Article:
ON Seven Days this afternoon…

I’ll be on a panel with economist Mike Smith, playwright Damian Gorman on Radio Ulster’s Seven Days programme. We’ll be talking about what’s to become of savers now that interest rates are paying them next to nothing. And why Northern Irish people find it so easy to take sides in the Israel/Palestine conflict? Or perhaps rather, why does it always have to be about us? Should be a bit of crack!

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  • It was Sammy Mc Nally what done it

    Northern Irish people find it so easy to take sides in the Israel/Palestine conflict?

    Do you mean that the Fenians always support the Palestinians and the Prods always support the Israelis?

  • missfitz

    Look forward to that Mick. The save/ spend debate is really fascinating, and I think that we are not fully aware of the kind of deeper forces at play. Our understanding of economics may be undergoing a kind of paradigm shift at the moment, as our past strategies of money management are failing in the changing global economy.

    The key issue about saving is that it represents the management of ‘real’ money, whereas up to now we have been encouraged to spend borrowed funds. I think many people are spooked by the lack of security and safety that we are seeing in the future and saving will increase, even if the interest rates remain low.

    I used to joke in my presentations that we would eventually go back to stuffing money in a mattress and using a horse and cart, but it doesnt seem as funny now.

    Anyway, we’ll be out here listening!

  • ulsterfan

    Don’t let our side down.
    Impartiality is the key word.

  • “why Northern Irish people find it so easy to take sides in the Israel/Palestine conflict?”

    Not just you. We Free Staters are busy doing it too. Sadly most of us still can’t see a lost military cause and the need to revoke the local Article 2 & 3 in that conflict either.

  • Agree 100% with that Fitzy. In fact we barely got to talk about that, and went off from the get go on another tangent.

    Three points I made on the Israel Palestine thing:

    – People are genuinely moved by the story of what is unfolding in Gaza.

    – There is sufficient consonance between the two for people to pick sides and become closer to the action… Protestants and Unionists perceived the IRA campaign to get the British out; as aimed at them personally in quite the way Israelis take Hamas’ promise to obliterate Israel (and the Jews in general).. At the same time most Catholics and Nationalists see the punative measures taken against the Palestinians in Gaza as the equivalent of the like of the Falls Curfew…

    – The whole thing chimes in with the disappearance of popular street politics in Northern Ireland. Having the major parties settle for a tight collaboration at Stormont Castle leaves most of the politics that motivated a generation bereft of any popular issues to het up about… This was as good a reason people have had to take to the streets as our indigenous politics has given them in a long time…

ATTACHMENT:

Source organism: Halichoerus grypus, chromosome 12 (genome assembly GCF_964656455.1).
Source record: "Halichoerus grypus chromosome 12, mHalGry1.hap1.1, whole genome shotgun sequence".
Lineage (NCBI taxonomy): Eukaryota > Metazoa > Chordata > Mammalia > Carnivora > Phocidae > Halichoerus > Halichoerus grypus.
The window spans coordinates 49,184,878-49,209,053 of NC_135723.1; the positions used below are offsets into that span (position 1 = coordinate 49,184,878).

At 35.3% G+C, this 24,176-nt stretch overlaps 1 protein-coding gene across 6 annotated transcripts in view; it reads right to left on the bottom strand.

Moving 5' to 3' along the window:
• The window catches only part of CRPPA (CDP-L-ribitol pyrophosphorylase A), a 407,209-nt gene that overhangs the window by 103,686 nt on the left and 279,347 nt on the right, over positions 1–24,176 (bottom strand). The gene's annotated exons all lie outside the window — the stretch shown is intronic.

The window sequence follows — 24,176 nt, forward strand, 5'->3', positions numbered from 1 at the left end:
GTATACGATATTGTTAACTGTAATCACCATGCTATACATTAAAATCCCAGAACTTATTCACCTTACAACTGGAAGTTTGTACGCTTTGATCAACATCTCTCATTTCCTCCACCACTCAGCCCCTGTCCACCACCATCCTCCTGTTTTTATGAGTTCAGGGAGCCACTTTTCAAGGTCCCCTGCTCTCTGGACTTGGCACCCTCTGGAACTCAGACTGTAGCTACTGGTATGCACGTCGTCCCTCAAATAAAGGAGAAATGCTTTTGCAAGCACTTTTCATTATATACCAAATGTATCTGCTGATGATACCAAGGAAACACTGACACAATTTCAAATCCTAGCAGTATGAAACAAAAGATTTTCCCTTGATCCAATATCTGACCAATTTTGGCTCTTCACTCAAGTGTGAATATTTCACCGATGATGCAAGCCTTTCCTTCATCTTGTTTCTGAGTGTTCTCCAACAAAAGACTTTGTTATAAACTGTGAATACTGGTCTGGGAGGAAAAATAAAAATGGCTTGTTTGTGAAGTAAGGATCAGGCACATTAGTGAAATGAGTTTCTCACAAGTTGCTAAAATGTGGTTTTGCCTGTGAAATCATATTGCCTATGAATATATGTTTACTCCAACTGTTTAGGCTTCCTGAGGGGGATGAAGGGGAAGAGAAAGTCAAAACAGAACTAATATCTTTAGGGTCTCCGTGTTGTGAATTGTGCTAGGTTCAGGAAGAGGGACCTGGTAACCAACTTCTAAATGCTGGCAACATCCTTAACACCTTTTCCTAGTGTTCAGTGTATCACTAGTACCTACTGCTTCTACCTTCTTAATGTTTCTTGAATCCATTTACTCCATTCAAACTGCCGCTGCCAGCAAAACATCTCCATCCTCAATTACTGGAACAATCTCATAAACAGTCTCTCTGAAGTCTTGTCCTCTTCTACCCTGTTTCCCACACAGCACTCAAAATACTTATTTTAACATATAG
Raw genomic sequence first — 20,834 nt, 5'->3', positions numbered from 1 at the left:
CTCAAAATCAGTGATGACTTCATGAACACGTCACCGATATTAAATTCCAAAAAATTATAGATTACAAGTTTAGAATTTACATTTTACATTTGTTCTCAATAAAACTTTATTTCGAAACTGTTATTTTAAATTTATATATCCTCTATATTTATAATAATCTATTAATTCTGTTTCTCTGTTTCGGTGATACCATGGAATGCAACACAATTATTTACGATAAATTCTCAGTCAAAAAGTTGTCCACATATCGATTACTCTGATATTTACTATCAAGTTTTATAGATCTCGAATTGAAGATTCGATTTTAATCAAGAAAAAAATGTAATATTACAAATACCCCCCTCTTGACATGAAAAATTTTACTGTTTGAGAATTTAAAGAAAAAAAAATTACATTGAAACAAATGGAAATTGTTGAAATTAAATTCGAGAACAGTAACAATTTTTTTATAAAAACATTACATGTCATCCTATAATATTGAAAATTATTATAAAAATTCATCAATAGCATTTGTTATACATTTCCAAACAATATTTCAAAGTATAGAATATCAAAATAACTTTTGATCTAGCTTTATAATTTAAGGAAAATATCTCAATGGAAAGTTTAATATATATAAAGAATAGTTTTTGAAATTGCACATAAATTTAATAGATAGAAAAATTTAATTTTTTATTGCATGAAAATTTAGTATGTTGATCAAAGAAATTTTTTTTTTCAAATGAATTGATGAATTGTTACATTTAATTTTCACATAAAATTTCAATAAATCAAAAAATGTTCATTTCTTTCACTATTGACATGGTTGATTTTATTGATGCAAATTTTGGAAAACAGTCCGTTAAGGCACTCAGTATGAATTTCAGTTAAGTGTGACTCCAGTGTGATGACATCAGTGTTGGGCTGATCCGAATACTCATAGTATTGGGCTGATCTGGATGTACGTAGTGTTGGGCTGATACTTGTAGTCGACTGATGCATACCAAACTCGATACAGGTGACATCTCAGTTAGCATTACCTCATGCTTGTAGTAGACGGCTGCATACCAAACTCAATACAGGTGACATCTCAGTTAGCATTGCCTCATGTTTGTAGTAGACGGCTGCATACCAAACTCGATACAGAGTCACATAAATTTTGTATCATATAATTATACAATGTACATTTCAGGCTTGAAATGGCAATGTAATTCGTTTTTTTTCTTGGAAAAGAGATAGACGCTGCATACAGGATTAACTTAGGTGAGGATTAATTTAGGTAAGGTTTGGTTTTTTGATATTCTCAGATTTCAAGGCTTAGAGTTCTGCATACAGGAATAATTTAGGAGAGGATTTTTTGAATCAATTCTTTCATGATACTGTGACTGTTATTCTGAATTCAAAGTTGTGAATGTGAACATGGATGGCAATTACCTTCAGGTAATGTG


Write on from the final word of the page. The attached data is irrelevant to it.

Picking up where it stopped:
• And on the economics of the thing:

    – The big problem is the banks do not know how much money they actually have to lend. The fear after the Lehman brothers collapse arises from the fact that it’s be estimated that with current technologies it will take more than 50 years to find out exactly how it racked up its massive debts (Mike no doubt will have the exact figures)… That’s why before its collapse in Sept bank managers were happy to shell out loads of money; and have brought the steel shutters down afterwards…

    Why has it happened? Deregulation and the disaggregating effect of the Internet… Savings are no longer tied to outgoing loans…

    Trouble is we don’t have fifty years for the banks to work out which of their assets are real and which crumbly… Business needs to be done now… It’s a great gapping maw… if and when the smoke clears we will need people to save rather than borrow (UK’s problem is no government debt but the aggregation of public and private debt)… But just finding a functional way of the banks operating again is the top priority…

    The Republic is already experiencing the pain of downsizing its economy because it’s too small and economy to have a choice… The UK with much higher levels of public assets may have a choice, but at this stage has no guarantee that it will work…

    Northern Ireland (and other parts of the UK that are effectively floating on rafts of public money) will likely breast the first stages of this crisis, since Labour are committed to increased public spending to take up the slack of the reduction in international and retail trade…

    But as one colleague noted, this may just be 1914 and our final destination be 1945…

    Just another thirty one years to go then?

  • missfitz

    Like I said Mick, ponies and traps!!

  • Mick Fealty

    Trouble is that banks used to be bricks and mortar institutions and bank managers were real asset managers. The combo of deregulation and the internet where transactions are complex has reduced the bank manager to a very minor nodal point in a huge and predictable global network.